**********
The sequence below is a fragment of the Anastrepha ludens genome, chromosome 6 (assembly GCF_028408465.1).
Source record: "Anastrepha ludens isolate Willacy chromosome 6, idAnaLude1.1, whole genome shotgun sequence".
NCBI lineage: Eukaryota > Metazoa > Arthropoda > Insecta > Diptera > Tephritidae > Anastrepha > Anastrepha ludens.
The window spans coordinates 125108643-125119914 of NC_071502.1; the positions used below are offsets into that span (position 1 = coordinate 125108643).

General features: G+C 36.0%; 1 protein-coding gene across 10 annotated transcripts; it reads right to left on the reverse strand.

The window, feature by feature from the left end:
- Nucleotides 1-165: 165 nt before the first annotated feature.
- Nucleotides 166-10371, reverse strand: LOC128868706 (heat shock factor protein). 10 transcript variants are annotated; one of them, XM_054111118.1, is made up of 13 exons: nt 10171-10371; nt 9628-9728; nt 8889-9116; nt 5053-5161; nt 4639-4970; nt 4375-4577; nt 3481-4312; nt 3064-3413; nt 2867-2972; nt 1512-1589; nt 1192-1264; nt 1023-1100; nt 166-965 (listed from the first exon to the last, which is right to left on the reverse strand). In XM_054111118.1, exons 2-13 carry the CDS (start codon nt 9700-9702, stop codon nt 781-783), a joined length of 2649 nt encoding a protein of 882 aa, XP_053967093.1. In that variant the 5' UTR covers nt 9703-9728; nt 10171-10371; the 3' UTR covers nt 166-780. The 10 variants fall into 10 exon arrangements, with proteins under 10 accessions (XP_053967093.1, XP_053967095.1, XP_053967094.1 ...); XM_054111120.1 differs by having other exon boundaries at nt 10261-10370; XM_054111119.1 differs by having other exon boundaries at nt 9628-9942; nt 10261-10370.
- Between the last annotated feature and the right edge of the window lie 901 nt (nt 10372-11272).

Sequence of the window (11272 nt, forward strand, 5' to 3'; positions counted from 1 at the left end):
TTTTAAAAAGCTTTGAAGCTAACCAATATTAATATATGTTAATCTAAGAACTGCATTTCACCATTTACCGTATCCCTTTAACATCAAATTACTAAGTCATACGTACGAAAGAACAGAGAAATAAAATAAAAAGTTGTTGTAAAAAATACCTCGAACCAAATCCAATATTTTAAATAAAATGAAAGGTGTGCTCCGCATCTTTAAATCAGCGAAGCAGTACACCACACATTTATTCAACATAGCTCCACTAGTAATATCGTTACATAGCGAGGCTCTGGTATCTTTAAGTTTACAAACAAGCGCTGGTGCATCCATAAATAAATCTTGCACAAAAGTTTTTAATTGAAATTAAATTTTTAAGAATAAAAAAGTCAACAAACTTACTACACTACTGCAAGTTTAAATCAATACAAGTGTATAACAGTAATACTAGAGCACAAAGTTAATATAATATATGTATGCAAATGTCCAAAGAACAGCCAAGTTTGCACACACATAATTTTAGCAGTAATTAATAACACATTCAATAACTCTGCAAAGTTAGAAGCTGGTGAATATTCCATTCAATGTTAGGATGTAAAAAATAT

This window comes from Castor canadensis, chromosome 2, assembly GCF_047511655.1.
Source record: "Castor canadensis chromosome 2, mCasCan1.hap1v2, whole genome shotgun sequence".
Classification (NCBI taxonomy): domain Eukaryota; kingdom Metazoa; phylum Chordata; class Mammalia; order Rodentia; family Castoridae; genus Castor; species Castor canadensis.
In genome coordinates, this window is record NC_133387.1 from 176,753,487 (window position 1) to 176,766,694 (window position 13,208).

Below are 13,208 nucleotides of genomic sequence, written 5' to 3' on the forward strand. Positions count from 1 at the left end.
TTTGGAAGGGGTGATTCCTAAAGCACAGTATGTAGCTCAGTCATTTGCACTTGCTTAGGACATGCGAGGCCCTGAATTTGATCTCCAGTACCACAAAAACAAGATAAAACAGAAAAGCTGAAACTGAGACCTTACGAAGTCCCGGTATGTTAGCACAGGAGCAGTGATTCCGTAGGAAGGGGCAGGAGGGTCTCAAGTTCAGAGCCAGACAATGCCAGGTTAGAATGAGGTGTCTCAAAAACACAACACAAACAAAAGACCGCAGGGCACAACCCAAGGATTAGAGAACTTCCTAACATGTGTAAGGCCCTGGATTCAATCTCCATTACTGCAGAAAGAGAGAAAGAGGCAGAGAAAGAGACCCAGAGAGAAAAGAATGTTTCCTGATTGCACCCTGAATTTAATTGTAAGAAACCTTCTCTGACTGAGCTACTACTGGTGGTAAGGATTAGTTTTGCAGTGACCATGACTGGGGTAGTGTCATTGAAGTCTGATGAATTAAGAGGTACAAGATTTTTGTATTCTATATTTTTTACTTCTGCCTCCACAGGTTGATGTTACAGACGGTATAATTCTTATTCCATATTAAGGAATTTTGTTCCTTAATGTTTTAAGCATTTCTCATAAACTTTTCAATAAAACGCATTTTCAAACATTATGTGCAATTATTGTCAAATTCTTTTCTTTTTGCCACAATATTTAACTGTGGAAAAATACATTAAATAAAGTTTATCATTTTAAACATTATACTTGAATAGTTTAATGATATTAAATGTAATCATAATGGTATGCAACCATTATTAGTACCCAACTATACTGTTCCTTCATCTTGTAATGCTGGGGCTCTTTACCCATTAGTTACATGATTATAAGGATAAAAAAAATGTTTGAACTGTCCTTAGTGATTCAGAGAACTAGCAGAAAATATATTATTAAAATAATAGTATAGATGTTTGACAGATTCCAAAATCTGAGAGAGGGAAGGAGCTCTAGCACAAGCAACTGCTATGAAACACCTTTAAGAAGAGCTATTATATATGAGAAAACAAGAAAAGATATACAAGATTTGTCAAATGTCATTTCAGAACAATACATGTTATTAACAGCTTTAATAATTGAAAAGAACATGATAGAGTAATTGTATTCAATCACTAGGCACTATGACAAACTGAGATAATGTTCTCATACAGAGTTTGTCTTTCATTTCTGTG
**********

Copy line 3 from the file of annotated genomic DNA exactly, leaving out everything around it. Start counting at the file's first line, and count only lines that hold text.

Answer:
NCBI lineage: Eukaryota > Metazoa > Arthropoda > Insecta > Diptera > Tephritidae > Anastrepha > Anastrepha ludens.